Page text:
Give Not Reins To Your Inflamed Passions; Take A Little Time And Reflect

Developing Just Leadership

Abu Dharr

Shawwal 22, 1445 2024-05-01


by Abu Dharr (Opinion, Crescent International Vol. 54, No. 3, Shawwal, 1445)

Image Source - Pixbay Free Content

(Continued from previous article)

After ‘Abd al-Rahman ibn ‘Awf had his concluding one-on-one confidential questioning with Imam ‘Ali as well as with ‘Uthman, he went to the Prophet’s masjid. He ascended the minbar and sat where the Prophet (pbuh) used to sit. He wore an ‘amaamah (headdress) which was given to him by the Prophet (pbuh). Then he stood up and paused at length. Next he expressed a du‘a unfamiliar to the attendees.

After that he politely said: Come to me, ‘Ali! Imam ‘Ali stood and approached him. ‘Abd al-Rahman extended his hand and grasped Imam ‘Ali’s hand. Speaking to Imam ‘Ali he said: Will you assert to me [and to all] that you will carry out your responsibilities [as leader] in accordance with the Book of Allah, the precedent of His messenger, and in line with the undertakings of Abu Bakr and ‘Umar?

Imam ‘Ali answered اللهم لا (O (and) for Allah, No). But I will exert my utmost to do my best. [It should be made clear that Imam ‘Ali was objecting to the continuation of Abu Bakr and ‘Umar’s ijtihad (diligence/discretion) of governance and not an objection to ruling according to the Book of Allah and His messenger (pbuh)].

Then they disengaged their hand-grasp. Next, ‘Abd al-Rahman ibn ‘Awf called on ‘Uthman, who came to the minbar. He said to him: Will you assert to me [and to all] that you will carry out your responsibilities [as leader] in accordance with the Book of Allah, the precedent of His messenger, and in line with the undertakings of Abu Bakr and ‘Umar? ‘Uthman answered: اللهم نعم (O (and) for Allah, Yes).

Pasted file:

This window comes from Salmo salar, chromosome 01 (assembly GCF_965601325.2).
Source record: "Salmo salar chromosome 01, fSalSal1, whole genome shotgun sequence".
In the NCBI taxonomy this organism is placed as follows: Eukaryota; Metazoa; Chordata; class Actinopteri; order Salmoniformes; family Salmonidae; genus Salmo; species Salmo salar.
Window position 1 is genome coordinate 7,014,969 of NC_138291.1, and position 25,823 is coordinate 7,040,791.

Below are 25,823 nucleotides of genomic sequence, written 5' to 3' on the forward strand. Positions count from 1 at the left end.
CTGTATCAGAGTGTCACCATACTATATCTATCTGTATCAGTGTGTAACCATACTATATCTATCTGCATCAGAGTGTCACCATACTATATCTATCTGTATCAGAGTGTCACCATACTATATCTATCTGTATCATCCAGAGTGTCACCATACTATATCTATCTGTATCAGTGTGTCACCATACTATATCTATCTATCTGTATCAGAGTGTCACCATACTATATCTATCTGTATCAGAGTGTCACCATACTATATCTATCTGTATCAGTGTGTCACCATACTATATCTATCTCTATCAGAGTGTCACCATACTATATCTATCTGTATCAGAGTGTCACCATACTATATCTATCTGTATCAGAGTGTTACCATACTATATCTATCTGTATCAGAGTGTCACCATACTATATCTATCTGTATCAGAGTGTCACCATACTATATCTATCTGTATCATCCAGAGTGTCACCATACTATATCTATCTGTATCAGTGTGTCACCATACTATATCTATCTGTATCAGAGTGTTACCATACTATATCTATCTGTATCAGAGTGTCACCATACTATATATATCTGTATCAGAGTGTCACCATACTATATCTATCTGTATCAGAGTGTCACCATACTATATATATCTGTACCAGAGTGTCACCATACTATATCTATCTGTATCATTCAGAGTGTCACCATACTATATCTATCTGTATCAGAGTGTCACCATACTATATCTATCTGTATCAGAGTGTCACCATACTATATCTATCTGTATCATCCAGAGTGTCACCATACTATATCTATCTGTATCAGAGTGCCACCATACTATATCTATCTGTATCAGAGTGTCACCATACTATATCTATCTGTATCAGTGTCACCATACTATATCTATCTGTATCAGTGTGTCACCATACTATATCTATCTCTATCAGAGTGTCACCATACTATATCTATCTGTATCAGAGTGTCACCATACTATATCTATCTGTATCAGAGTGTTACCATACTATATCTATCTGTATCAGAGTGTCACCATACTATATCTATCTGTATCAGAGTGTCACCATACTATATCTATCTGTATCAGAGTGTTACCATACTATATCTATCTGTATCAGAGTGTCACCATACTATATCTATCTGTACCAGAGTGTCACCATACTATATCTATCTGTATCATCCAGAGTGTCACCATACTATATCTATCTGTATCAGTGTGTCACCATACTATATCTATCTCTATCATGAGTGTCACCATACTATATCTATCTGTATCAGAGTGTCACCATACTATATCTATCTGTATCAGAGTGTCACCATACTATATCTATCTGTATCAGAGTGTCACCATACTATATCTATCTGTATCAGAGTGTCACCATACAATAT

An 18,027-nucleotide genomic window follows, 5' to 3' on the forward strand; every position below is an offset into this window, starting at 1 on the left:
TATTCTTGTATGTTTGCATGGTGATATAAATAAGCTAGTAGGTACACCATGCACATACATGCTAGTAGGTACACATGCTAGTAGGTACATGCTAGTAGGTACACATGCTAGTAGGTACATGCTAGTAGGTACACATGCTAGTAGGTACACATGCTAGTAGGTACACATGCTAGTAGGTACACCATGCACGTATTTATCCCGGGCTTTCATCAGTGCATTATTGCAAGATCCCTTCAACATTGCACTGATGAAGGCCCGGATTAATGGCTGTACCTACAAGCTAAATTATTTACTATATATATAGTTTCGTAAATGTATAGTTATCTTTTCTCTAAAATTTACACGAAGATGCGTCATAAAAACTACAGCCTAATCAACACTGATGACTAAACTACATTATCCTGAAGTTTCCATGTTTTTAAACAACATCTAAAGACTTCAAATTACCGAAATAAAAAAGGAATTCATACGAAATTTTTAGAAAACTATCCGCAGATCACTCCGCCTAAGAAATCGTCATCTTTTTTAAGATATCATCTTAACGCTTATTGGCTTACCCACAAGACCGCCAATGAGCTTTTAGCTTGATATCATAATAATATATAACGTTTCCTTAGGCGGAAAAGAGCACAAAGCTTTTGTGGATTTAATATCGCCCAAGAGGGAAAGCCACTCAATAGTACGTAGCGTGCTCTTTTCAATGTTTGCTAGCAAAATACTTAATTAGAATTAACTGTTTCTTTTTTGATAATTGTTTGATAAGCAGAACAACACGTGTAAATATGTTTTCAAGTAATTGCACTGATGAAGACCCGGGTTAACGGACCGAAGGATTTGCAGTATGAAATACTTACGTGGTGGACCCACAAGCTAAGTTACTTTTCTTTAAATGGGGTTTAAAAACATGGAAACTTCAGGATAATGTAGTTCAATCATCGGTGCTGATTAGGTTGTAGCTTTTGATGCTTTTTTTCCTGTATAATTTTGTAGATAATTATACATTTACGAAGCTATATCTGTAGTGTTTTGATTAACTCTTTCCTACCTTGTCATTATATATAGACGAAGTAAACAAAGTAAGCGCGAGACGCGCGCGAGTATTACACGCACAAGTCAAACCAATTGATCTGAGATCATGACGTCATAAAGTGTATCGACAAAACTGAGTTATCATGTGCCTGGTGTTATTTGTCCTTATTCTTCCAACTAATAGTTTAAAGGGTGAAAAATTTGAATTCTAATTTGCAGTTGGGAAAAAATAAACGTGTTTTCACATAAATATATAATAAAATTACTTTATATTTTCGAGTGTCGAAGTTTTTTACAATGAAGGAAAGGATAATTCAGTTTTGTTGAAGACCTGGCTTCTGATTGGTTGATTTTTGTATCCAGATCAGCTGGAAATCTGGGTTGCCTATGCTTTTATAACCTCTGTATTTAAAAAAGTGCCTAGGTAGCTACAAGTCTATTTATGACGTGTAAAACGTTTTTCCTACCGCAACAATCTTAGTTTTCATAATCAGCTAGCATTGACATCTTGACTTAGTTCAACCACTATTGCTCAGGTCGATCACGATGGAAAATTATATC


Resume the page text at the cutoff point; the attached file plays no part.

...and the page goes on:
At that point ‘Abd al-Rahman said: اللهم اشهد [O Allah! Bear witness]. He repeated that three times. After that the muhajireen and Ansar and others in attendance stood up, approached ‘Uthman and expressed their loyalty. [Remember this promise of ‘Uthman, towards the end of his term in office, proved unable to live up to his words.]

Imam ‘Ali did not hesitate; he, too, approached ‘Uthman and expressed his trustworthiness in him [to primarily bridge the gap between a well-entrenched Islamic Madinah and an Islamically tenuous and delicate Makkah] according to one version of this historical event. According to another version, Imam ‘Ali was cautious and hesitant not concerning ‘Uthman’s earnestness but rather concerning Makkah’s disinclination and unwillingness to totally fall in line with the Islamic leadership in al-Madinah.

Sensing that hesitation, ‘Abd al-Rahman ibn ‘Awf spoke to Imam ‘Ali saying: O ‘Ali! Don’t give others the chance to make inroads against you, then he recited the following ayat: “Hence anyone who contravenes his pledge contravenes it to his own detriment, whereas whoever honors what he has pledged unto Allah, to him will He grant a vast reward.” (Surat al-Fat-h, ayat 10).

Thus did Imam ‘Ali step forward and express his hope/trust in ‘Uthman. Whatever version seems more appealing, the fact of the matter is that Imam ‘Ali agreed to ‘Uthman as a leader not because ‘Uthman was more qualified than Imam ‘Ali per se, but because the overwhelming majority of the Muhajireen and Ansar agreed to it and because there was a serious strategy of coupling both Makkah and Madinah together when Makkah was still reeling from its military confrontations with the Prophet (pbuh) and the central role Imam ‘Ali had played during the past 20 odd years in the surrender of Makkah: deep socio-psychological wounds that had to be nursed even though the population of Makkah had become, ostensibly Muslims, in the Prophet’s words: طلقاء [amnestied offenders].

On that day, the last day of Dhi al-Hijjah, the 23rd year of the hijrah, ‘Uthman ibn ‘Affan became the third widely recognized ruler to come after the Prophet (pbuh) and the first day of the year 24 hijri would be his first full day in office as most historians narrate.

A most crucial and primary “national security” issue to confront ‘Uthman on his first day in office was the question of ‘Ubaid Illah ibn ‘Umar. A few days earlier, he had killed al-Hurmuzan and Jufainah and the daughter of Abu Lu’lu’ah. This event is surrounded in controversy, disagreements and polemics.

The issue was: ‘Ubaid Ullah ibn ‘Umar suspected that these three individuals were involved in the assassination of his father, the Khalifah ‘Umar ibn al-Khattab. So, he “took the law into his own hands” and killed them—what some may call “an impulsive revenge killing”.